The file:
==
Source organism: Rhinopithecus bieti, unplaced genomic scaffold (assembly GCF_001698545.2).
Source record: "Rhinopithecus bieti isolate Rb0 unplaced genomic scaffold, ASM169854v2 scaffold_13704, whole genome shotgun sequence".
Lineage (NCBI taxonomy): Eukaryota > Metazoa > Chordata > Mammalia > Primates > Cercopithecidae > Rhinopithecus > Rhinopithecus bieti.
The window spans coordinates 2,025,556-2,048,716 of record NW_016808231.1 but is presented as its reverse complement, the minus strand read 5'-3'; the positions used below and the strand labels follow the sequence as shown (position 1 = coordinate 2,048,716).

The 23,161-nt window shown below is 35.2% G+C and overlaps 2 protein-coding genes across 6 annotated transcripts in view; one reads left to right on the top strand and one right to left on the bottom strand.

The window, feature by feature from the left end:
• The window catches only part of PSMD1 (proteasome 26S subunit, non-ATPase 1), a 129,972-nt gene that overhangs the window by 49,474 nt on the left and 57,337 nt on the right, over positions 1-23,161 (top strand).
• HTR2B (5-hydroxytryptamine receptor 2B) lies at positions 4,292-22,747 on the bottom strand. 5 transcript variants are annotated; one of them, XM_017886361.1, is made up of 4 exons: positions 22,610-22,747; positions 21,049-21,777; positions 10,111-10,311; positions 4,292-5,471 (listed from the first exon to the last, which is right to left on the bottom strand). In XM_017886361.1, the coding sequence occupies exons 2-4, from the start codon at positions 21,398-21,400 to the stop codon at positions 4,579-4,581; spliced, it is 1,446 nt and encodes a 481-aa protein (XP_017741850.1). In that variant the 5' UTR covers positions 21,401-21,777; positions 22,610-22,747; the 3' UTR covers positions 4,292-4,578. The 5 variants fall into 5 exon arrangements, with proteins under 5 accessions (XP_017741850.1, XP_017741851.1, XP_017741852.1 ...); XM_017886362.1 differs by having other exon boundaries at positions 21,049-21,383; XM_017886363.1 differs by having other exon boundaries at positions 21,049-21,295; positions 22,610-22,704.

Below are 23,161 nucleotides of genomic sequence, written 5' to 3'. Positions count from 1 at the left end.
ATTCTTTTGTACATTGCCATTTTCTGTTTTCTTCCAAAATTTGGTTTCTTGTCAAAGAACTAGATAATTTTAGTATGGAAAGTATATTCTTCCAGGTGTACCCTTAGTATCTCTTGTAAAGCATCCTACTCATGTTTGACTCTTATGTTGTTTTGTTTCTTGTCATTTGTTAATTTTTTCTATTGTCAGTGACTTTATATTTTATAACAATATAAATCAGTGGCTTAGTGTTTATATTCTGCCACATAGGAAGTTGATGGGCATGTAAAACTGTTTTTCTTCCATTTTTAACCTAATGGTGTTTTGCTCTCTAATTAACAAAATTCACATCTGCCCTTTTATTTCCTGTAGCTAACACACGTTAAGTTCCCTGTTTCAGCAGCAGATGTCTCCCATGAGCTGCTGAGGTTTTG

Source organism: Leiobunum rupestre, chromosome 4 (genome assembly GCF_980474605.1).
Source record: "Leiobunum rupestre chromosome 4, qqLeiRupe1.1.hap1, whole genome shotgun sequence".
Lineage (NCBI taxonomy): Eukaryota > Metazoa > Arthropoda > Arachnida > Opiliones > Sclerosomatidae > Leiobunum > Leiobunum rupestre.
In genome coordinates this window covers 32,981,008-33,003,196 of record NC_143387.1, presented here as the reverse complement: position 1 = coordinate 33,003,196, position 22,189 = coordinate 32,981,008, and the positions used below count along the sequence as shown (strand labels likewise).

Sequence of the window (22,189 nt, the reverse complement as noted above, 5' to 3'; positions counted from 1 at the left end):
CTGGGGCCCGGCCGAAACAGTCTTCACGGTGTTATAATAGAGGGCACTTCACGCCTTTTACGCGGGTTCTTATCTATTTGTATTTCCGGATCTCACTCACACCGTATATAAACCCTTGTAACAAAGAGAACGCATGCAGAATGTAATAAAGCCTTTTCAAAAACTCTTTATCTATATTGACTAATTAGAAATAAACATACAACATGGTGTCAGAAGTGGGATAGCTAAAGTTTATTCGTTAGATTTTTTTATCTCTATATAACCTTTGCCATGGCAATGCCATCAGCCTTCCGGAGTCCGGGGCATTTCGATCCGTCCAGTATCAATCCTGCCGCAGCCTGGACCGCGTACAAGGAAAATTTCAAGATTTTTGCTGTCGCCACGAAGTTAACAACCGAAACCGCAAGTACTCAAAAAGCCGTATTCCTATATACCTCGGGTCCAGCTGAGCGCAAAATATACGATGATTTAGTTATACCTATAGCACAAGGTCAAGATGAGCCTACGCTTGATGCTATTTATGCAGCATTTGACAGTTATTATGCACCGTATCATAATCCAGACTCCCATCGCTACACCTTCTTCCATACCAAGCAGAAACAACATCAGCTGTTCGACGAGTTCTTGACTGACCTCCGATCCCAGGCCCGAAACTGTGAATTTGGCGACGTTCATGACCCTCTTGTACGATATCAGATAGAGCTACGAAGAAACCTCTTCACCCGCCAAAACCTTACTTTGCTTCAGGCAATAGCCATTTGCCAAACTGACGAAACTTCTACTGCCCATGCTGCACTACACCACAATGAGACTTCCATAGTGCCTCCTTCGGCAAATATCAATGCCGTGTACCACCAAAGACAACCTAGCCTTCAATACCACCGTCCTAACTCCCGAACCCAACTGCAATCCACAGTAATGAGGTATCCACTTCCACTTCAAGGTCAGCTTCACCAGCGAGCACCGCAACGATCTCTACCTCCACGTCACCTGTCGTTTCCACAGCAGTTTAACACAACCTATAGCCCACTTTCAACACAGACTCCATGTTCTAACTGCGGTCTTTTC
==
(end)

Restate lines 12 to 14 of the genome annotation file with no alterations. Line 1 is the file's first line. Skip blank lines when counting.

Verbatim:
Source record: "Leiobunum rupestre chromosome 4, qqLeiRupe1.1.hap1, whole genome shotgun sequence".
Lineage (NCBI taxonomy): Eukaryota > Metazoa > Arthropoda > Arachnida > Opiliones > Sclerosomatidae > Leiobunum > Leiobunum rupestre.
In genome coordinates this window covers 32,981,008-33,003,196 of record NC_143387.1, presented here as the reverse complement: position 1 = coordinate 33,003,196, position 22,189 = coordinate 32,981,008, and the positions used below count along the sequence as shown (strand labels likewise).